While Duchatelet will undoubtedly continue to buy as cheap as possible with the sole intention of selling on for profit, the quality tier from which these players have been recruited appears higher. At the very worst, the indirect benefit of Duchatelet attempting to add to his bank account may have changed from dross performing poorly for the Addicks to talented players performing.
However, with each instance of positivity, comes caution and a sense of doubt. It isn’t negativity, more knowing what has gone before and not being willing to get too carried unless there is concrete proof that feeling positive isn’t a misguided thing to do.
And in this case, where the feeling that supporters are finally having their ambitions matched by the club are at the strongest for some time, it is especially important not to get carried away.
For while these signings appear of greater quality, ignoring the numerous failures of other players recruited from Europe cannot be ignored. The list of players that appeared promising when signed and went onto disappointment is large, and it would be naïve to predict success for Bauer and Makienok without having seen how they adapt to the Championship.
Of course, they both appear more Vetokele than Parzyszek in terms of their likelihood of succeeding and the pedigree with which they arrive in SE7 with, but when so many recruits from Europe have failed to live up to their potential, it is right to refrain from getting too carried away.
There is less of a gamble in recruiting those with experience of the English game, or who have already proved themselves in the Championship. Ba fulfils that to an extent, with his lack of football in recent years still making the signing some sort of gamble, but recruits with Championship experience are needed.
If not because you are guaranteed success, then because of their mentality and physical ability to deal with a testing division. You want a mix of exciting foreign talent and experienced heads in the squad.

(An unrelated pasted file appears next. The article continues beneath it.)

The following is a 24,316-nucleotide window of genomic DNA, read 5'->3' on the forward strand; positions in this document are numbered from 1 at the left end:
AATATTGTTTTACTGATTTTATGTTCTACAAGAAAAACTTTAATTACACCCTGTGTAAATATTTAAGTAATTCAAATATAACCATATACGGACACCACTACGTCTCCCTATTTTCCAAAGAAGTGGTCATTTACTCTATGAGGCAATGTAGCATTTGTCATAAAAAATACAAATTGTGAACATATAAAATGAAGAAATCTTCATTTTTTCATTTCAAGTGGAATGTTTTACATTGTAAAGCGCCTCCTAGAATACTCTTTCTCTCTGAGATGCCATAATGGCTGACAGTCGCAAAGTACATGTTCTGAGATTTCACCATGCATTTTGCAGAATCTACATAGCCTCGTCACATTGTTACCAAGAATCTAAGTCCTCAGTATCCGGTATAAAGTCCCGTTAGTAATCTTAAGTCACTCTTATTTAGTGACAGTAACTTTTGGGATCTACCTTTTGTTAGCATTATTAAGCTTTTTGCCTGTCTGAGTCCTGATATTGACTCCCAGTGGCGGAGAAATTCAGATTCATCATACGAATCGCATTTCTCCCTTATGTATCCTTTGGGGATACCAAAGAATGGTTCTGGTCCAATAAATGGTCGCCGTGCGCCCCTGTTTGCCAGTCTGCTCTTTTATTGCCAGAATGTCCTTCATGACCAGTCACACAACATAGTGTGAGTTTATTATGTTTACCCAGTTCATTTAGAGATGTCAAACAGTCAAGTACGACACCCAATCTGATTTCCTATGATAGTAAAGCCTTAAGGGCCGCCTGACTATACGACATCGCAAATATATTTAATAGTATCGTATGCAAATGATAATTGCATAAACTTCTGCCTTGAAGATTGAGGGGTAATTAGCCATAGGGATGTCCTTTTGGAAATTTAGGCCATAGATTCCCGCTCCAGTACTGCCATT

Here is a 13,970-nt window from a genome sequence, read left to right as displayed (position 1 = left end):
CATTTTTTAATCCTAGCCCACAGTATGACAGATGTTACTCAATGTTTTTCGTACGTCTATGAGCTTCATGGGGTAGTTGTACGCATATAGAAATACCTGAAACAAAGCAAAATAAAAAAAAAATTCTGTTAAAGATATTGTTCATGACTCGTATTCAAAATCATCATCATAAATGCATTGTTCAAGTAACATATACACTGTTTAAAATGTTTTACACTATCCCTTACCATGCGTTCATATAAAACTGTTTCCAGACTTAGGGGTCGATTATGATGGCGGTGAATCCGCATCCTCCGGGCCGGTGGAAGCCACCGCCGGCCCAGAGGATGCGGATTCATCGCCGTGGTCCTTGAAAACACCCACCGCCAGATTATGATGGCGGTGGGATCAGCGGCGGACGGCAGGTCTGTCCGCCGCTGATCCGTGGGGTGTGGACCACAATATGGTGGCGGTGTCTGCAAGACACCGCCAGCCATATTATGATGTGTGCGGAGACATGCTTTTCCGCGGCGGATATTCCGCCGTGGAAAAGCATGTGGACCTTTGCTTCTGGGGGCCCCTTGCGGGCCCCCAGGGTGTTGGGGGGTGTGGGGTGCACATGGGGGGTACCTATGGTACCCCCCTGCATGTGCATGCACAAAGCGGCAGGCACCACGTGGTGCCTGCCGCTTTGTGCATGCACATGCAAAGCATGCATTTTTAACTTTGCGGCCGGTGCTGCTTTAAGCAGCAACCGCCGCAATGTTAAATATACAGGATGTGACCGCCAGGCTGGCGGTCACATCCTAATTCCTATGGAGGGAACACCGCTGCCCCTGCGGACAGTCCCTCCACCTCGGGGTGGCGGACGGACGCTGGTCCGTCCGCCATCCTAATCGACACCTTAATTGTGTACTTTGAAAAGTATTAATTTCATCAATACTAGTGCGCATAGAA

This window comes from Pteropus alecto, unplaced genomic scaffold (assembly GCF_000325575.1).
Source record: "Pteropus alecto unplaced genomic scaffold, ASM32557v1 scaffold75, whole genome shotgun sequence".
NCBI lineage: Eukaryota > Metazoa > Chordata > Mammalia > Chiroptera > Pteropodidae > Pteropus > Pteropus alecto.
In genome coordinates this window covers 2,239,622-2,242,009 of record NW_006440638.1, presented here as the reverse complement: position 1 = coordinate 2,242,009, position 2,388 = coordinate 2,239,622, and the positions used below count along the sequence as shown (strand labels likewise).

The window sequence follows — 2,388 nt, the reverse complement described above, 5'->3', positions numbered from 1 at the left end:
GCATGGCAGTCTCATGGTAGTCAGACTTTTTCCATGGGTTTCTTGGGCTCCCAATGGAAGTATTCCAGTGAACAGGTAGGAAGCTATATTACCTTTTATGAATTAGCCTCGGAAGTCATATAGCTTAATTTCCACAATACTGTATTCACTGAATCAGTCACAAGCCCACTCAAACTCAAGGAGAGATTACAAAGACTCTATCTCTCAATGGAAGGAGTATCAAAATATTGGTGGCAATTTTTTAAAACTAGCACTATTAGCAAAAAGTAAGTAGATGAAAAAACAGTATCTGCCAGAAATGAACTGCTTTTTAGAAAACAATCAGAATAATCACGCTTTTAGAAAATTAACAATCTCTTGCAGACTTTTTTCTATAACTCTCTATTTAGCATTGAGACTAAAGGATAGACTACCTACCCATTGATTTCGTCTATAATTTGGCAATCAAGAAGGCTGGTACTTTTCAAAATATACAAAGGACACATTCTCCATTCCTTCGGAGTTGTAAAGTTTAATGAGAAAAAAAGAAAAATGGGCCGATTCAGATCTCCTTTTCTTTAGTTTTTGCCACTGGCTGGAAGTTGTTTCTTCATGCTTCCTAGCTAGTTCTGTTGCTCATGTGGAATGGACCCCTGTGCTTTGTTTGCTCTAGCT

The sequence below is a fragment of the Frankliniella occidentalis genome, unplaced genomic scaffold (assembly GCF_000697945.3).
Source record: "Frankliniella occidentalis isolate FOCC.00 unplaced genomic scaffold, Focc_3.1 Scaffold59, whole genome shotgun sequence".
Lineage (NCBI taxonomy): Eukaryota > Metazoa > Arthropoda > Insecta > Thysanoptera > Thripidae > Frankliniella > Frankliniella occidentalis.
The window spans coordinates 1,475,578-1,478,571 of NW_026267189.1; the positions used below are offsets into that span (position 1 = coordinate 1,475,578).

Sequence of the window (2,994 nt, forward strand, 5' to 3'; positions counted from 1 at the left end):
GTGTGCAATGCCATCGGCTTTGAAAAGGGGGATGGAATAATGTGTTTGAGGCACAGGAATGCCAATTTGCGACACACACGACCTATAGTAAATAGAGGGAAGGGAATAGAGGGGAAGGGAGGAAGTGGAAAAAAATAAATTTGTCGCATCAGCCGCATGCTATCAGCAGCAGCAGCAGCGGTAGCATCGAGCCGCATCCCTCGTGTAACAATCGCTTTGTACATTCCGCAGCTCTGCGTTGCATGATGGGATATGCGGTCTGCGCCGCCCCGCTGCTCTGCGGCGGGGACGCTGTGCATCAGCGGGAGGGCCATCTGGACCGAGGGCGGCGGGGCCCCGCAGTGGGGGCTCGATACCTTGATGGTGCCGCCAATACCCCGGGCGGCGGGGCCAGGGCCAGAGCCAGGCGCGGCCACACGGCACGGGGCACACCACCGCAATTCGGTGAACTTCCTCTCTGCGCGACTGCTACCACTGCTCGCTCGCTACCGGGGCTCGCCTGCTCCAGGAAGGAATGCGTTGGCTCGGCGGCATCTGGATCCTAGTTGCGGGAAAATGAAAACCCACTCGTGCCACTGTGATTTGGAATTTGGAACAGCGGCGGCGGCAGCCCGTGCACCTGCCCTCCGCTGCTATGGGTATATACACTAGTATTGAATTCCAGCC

In fact, a considerable number of players of all types are still required to make predicting success next season anything more than naïve. Some have suggested only a handful of players are needed but, with a small squad proving costly at stages during last season and several likely to leave, you could make an argument for ten players still being needed.
Three centre-backs are an absolute must, with Andre Bikey among those likely to depart, while a full-back on either side will be required if Rhoys Wiggins does leave.
Two wingers will be needed in addition to the imminent signing of Frederic Bulot, you would certainly want another forward to allow Karlan Ahearne-Grant to go out on loan, and, while not a priority, an advanced centre-midfielder will provide something different and a bit of depth.
Finally, as much as I would like to, it can’t be forgotten that there remains doubts over the future of at least two of our players.
With Jordan Cousins and Johann Berg Gudmundsson both having a year remaining on their contract, you fear it’s a case of them signing a new deal in the next few weeks, or being sold. In terms of the financial prosperity of the club, there is absolutely no need to sell, but I would imagine Duchatelet would rather cash in than see the pair depart for a tribunal fee or a free.
It would appear Cousins wants to stay, and the early signings hopefully show Gudmundsson the sense of ambition, dented after the Gomez sale, which he craves.
But I’ll remain anxious until they have both agreed new deals, or I’ve found a suitable box to hide them in until September.
Regardless, this is a positive start to the rebuild of the squad, and one that provides encouragement for the rest of the rebuild and the season ahead.